“Our growing biotech industry, along with other large corporations moving to and investing in Boston, is also providing a layer of insulation from market fluctuations that affect other cities (even within this state),” says Ahearn. “Foreign investors also recognize Boston as a safer place to put their capital. All these things converge to make Boston real estate a shrewd investment.”
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The rental market
Boston is well-known as a popular rental area, especially for students. Prior to the pandemic, Boston had a rate of about 1%. According to Boston Pads, in March 2021, that same rate jumped all the way to 5.44%. Factors such as remote education were influencing whether students would continue to rent or live at home. While places continue to open up again, guidelines are still unclear whether students will return to school or continue remote learning.
As of right now, Ahearn thinks that the rental market in Boston is already starting to bounce back.
“Landlords in Boston were getting 25-30% less in rents than they had been in previous rental cycles,” he says. “That is changing as we continue to see monthly rents closer to pre-pandemic prices.”
Even though rental prices are still lower than what they used to be, the short supply of housing is causing a new buzz to rent. People that may have initially wanted to buy a home now have no other choice but to rent in many situations. There simply aren’t enough homes to buy, which makes people rent longer. If companies continue to bring back employees and education shifts back to in-person schooling, be on the lookout for a full rental market bounce back.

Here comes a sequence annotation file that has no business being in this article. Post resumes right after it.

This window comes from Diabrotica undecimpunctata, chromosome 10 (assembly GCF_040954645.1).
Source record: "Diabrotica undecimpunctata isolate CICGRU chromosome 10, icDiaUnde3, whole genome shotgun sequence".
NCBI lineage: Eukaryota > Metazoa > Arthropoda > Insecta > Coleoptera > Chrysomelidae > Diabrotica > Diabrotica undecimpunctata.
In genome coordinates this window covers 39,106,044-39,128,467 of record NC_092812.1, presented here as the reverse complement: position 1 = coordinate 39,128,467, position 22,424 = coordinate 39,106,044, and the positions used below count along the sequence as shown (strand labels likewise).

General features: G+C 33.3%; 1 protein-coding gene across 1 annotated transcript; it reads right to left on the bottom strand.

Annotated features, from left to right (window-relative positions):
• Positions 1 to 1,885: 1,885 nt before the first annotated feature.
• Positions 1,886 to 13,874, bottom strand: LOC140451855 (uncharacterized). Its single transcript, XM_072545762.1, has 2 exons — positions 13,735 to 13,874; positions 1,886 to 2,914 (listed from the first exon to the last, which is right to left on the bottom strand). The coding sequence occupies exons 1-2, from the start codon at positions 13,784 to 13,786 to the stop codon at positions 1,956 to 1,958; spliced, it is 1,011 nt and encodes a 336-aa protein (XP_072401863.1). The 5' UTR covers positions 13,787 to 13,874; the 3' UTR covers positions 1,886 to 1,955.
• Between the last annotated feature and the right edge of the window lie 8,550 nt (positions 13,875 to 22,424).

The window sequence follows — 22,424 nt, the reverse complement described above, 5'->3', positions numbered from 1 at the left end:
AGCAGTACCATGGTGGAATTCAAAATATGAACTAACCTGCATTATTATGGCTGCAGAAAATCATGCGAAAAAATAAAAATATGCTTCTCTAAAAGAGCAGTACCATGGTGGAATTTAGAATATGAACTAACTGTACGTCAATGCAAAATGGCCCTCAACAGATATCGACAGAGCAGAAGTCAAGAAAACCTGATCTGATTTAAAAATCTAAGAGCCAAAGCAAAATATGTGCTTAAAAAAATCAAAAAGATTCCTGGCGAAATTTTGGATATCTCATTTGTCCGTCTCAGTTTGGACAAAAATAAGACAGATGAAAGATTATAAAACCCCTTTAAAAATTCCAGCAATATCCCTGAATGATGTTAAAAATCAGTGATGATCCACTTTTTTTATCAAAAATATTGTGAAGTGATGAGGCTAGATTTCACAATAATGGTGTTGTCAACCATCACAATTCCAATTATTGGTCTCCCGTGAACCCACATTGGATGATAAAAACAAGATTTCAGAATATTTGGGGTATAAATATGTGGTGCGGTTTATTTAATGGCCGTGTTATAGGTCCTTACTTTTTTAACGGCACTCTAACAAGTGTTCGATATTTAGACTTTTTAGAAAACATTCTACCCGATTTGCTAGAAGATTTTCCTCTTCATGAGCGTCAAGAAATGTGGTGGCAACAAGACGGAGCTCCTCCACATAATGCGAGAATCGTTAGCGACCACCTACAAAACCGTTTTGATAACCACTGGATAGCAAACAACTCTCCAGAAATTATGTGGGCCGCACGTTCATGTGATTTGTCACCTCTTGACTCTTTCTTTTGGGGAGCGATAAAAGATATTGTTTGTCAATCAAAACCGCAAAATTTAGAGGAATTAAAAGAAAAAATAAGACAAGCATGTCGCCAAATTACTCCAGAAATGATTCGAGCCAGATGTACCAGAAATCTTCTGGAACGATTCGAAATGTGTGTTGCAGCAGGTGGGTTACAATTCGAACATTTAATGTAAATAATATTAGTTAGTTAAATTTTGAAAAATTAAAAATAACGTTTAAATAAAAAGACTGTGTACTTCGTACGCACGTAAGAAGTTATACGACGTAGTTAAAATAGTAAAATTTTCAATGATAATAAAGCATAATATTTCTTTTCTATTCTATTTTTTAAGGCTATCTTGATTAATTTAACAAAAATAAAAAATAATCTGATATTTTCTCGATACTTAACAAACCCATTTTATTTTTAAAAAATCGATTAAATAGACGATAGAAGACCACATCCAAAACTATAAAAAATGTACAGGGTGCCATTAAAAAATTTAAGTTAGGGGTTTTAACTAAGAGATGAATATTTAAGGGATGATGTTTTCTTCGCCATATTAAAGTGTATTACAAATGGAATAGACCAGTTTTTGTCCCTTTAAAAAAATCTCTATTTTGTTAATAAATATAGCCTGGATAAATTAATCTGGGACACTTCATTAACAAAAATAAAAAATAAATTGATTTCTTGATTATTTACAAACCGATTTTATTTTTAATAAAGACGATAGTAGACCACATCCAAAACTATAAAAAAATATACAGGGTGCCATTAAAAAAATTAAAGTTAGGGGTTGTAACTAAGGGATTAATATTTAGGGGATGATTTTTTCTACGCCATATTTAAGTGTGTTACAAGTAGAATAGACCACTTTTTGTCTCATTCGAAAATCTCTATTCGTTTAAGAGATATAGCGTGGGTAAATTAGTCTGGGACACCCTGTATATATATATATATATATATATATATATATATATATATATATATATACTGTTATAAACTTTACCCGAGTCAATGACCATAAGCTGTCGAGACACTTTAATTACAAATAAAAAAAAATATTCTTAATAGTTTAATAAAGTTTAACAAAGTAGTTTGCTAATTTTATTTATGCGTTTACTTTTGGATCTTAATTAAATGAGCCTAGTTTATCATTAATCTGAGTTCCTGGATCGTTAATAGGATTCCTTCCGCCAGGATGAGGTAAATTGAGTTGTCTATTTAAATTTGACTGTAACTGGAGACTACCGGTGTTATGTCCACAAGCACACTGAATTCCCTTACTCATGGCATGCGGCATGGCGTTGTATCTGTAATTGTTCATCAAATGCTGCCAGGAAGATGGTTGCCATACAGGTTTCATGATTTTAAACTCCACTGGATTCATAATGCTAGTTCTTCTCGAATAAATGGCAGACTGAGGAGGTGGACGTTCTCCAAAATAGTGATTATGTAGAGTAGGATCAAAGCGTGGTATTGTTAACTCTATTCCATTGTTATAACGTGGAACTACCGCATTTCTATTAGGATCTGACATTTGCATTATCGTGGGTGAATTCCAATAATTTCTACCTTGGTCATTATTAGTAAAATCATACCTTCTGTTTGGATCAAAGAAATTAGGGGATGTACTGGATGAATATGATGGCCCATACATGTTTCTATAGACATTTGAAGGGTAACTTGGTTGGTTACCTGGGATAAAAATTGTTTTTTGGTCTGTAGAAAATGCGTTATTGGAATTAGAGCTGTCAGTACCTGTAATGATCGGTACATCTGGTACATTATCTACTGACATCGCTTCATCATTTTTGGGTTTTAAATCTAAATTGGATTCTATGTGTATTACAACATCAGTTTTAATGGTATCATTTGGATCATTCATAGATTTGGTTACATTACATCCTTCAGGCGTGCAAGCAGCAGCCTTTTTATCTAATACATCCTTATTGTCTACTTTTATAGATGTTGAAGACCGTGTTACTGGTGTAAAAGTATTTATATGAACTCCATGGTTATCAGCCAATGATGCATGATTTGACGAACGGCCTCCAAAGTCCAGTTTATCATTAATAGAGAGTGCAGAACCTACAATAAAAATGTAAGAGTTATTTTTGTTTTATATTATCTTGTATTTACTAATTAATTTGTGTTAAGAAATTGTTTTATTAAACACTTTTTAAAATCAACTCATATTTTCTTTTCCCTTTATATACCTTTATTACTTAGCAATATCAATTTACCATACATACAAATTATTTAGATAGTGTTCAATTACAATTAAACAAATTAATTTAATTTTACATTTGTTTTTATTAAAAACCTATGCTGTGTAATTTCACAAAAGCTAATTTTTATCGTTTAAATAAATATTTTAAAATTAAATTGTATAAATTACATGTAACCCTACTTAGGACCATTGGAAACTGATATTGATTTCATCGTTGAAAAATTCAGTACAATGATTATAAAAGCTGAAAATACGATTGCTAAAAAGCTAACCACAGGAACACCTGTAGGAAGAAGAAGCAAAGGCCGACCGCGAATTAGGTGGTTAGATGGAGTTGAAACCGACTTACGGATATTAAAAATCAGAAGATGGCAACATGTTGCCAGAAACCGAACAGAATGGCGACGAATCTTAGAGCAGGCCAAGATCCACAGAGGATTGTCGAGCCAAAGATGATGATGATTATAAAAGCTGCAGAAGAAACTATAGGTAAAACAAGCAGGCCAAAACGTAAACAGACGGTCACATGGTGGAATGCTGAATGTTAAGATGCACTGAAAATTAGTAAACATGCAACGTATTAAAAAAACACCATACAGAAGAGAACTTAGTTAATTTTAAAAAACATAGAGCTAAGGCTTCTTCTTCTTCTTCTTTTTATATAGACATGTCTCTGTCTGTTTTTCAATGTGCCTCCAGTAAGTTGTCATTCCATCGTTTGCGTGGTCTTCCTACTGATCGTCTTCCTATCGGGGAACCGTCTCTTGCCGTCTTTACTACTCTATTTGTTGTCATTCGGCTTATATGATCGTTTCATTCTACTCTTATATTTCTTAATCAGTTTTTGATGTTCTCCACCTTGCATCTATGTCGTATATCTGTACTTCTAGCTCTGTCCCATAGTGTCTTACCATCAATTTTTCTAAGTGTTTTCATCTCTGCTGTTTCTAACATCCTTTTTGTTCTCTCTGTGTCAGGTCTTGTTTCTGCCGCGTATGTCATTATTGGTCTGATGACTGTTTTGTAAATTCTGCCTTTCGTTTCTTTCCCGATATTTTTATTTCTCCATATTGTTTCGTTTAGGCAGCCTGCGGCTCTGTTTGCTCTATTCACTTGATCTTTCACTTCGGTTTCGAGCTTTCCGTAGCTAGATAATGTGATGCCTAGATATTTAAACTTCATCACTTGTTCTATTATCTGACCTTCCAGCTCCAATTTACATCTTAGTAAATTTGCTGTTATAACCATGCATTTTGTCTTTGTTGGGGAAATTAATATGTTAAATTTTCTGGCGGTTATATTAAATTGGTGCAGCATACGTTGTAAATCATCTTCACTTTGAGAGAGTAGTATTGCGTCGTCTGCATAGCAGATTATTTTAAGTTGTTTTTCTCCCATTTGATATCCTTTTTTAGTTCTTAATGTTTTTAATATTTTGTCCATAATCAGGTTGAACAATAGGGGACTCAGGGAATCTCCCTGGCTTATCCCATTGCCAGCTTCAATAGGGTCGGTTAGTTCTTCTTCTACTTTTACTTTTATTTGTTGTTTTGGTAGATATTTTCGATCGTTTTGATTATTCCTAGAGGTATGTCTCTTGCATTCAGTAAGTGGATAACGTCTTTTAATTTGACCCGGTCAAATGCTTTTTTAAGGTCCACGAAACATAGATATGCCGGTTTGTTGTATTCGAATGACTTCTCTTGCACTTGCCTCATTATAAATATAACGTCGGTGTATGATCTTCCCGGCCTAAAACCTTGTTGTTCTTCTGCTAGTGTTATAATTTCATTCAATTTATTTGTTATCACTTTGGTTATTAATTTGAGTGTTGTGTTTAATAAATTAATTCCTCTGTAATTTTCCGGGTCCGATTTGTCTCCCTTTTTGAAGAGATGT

The spring market and beyond
For the real estate market in general, the spring market started back in January. With no signs of slowing down, the market will likely continue throughout the summer.
There’s lots of optimism that the pandemic end is near as the U.S. continues to open back up, especially with vaccinations being rolled out in the United States. In Massachusetts, the Mayo Clinic reported that 69% of residents have had at least one dose up to this point.
Even though restrictions are getting looser and people are more comfortable living in the city, there are still not enough homes for sale. People looking to buy a home will have to hold off and let the market level out.
“Many buyers have said ‘enough is enough’ and are temporarily suspending their searches in frustration after months of making offers to no avail. This, coupled with increasing inventory and interest rates ticking up, should help level the playing field for buyers, come late summer or early fall,” Ahearn says.
With the end of the pandemic in sight, the balance is shifting towards city living again—at least in Boston. New England’s largest city has had to shake off the repercussions of the pandemic just like everybody else. Boston is seeing a quick rebound despite going through changes. It remains an attractive spot for college students, tourists, and out-of-state investors.